On June 4, 2015, CFPB Director Richard Cordray decided the first appeal of a CFPB administrative enforcement action. The Director concluded that a mortgage lender, PHH Corp., referred consumers to mortgage insurers in exchange for kickbacks, violating the Real Estate Servicing Protection Act's (RESPA's) anti-kickback provisions.
The Director's decision upholds in part and reverses in part the Administrative Law Judge's (ALJ's) November 2014 Recommended Decision, which held that PHH violated RESPA through kickbacks consisting of mortgage reinsurance premiums that the mortgage insurers paid to a subsidiary of PHH, Atrium Insurance Corp. (which became Atrium Reinsurance Corp. in 2009). In exchange for PHH referring mortgage borrowers to them, the mortgage insurers would contract with and pay premiums to PHH's mortgage reinsurance subsidiary. In issuing his decision and final order, Director Cordray denied the appeal filed by the mortgage lender and other respondents. He granted in part, and denied in part, an appeal filed by the CFPB's enforcement counsel.
Director Corday issued a final order that prohibits PHH from violating the law and requires PHH to satisfy a $109 million disgorgement. In addition to the injunctive relief provided by the ALJ, Director Cordray added an additional injunction prohibiting PHH from referring borrowers to any provider of a settlement service if that provider has agreed to purchase a service from PHH, and if payment for that service is triggered by the referrals.
- De Novo Review: Director Cordray reviewed the ALJ's decision de novo, allowing the Director to decide on issues of fact, rather than be limited to finding errors in the ALJ's interpretation of the law or abuses of discretion.
- Every "Kickback" Is a Violation: Director Cordray held that a RESPA violation occurred every time there was a "kickback" to PHH—thus, PHH committed a separate violation of RESPA every time it accepted a reinsurance payment from a mortgage insurer. The Director's decision sends an important message to companies in the mortgage industry and beyond regarding the calculation of remedies under the RESPA anti-kickback provision.
- Retroactivity: RESPA's three-year statute of limitations does not apply to CFPB administrative enforcement proceedings. However, the CFPB is bound by the application of the statute of limitations to HUD. Accordingly, the CFPB's administrative authority under RESPA extends back only as far as HUD's ability to challenge violations before the CFPB took over the statute—July 21, 2008. Further, for conduct prior to its creation, the CFPB is limited to remedies available to the previous regulator, but is allowed to impose remedies that may be inferred from the regulator's injunctive authority.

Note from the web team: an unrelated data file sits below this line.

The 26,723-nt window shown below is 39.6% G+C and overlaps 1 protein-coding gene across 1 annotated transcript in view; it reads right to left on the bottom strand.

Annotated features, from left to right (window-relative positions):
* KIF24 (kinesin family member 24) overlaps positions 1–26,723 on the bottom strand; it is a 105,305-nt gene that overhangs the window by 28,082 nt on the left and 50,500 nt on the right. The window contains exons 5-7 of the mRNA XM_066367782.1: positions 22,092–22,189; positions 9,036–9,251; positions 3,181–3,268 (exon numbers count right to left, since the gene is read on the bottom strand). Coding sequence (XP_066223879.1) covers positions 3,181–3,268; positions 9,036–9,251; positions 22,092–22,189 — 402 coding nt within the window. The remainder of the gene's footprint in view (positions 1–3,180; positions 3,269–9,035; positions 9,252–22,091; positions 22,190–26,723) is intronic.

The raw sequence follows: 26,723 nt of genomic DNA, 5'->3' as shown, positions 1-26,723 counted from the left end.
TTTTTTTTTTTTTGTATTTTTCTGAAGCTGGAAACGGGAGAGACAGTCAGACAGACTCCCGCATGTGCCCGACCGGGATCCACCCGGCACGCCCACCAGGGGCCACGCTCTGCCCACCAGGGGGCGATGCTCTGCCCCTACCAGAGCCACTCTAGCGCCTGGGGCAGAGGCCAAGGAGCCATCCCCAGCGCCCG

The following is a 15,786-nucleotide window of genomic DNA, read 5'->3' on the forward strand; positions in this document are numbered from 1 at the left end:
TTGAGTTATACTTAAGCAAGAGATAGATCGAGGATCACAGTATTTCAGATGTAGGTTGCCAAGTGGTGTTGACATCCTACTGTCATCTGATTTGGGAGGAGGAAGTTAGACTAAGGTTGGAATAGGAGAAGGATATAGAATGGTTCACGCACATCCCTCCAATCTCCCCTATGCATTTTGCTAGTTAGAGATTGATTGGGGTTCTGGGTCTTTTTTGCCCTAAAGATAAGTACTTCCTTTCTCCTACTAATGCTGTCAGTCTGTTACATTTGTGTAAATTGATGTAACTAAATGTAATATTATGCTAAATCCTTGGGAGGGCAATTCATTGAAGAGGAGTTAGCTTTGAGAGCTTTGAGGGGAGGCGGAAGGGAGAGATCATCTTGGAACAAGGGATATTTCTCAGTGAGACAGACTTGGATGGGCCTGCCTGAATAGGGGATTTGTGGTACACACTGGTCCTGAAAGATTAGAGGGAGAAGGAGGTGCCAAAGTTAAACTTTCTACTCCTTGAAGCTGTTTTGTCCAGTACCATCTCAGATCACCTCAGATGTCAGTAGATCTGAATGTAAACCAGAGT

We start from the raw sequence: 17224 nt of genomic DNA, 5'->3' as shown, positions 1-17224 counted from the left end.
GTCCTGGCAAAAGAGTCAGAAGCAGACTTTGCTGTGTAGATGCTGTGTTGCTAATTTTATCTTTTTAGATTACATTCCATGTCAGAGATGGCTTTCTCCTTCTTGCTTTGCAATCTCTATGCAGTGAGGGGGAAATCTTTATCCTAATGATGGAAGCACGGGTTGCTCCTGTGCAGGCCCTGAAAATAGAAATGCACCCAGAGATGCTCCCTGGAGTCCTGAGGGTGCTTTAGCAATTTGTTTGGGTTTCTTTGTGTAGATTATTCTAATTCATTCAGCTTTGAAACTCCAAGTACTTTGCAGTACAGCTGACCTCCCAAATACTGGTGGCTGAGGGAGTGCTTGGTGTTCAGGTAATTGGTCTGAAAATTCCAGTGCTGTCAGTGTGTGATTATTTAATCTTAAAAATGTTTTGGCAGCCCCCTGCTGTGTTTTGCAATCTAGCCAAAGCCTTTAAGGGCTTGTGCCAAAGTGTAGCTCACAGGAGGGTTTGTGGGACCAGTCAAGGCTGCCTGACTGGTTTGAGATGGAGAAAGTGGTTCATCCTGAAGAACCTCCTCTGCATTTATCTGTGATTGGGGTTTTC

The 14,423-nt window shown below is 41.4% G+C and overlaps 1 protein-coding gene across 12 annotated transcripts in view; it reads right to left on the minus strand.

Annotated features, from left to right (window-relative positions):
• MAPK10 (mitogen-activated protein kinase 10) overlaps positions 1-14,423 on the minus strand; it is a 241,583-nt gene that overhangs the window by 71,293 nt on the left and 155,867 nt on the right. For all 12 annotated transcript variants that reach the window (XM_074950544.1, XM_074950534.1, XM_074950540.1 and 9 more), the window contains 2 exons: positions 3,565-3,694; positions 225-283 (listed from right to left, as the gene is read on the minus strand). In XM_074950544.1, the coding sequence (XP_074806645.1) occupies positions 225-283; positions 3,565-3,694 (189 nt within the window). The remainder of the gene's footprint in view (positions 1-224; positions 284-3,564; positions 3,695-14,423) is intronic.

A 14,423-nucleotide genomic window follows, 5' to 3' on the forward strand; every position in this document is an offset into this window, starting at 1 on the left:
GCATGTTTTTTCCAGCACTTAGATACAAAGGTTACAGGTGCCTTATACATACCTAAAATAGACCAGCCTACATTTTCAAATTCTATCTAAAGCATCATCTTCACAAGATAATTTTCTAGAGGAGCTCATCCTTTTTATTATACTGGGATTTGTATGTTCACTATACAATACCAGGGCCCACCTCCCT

- No Affirmative Defense under Section 8(c)(2): Director Cordray held that while Section 8(c)(2) clarifies that provisions for "services actually performed" do not constitute a kickback, they do not provide a liability shield for quid pro quo arrangements where referral is conditioned upon the "opportunity to sell reinsurance," which the Director deemed was itself a "thing of value" given in exchange for referrals. This is similar to the Lighthouse Title Consent Order, where the CFPB considered a contract for marketing services to be a "thing of value" given in exchange for referrals, even where payment was made for legitimate marketing services performed.
- Related Persons: "Related persons"—subject to CFPB enforcement authority—may be related to a covered person, or to another related person.
The Director upheld the ALJ's decision regarding injunctive relief, consisting of (1) an order to cease and desist from violating the RESPA anti-kickback provision; (2) an order enjoining PHH from engaging in the business of captive insurance for 15 years; and (3) an order to disclose all services provided to them by any mortgage insurer since 2004.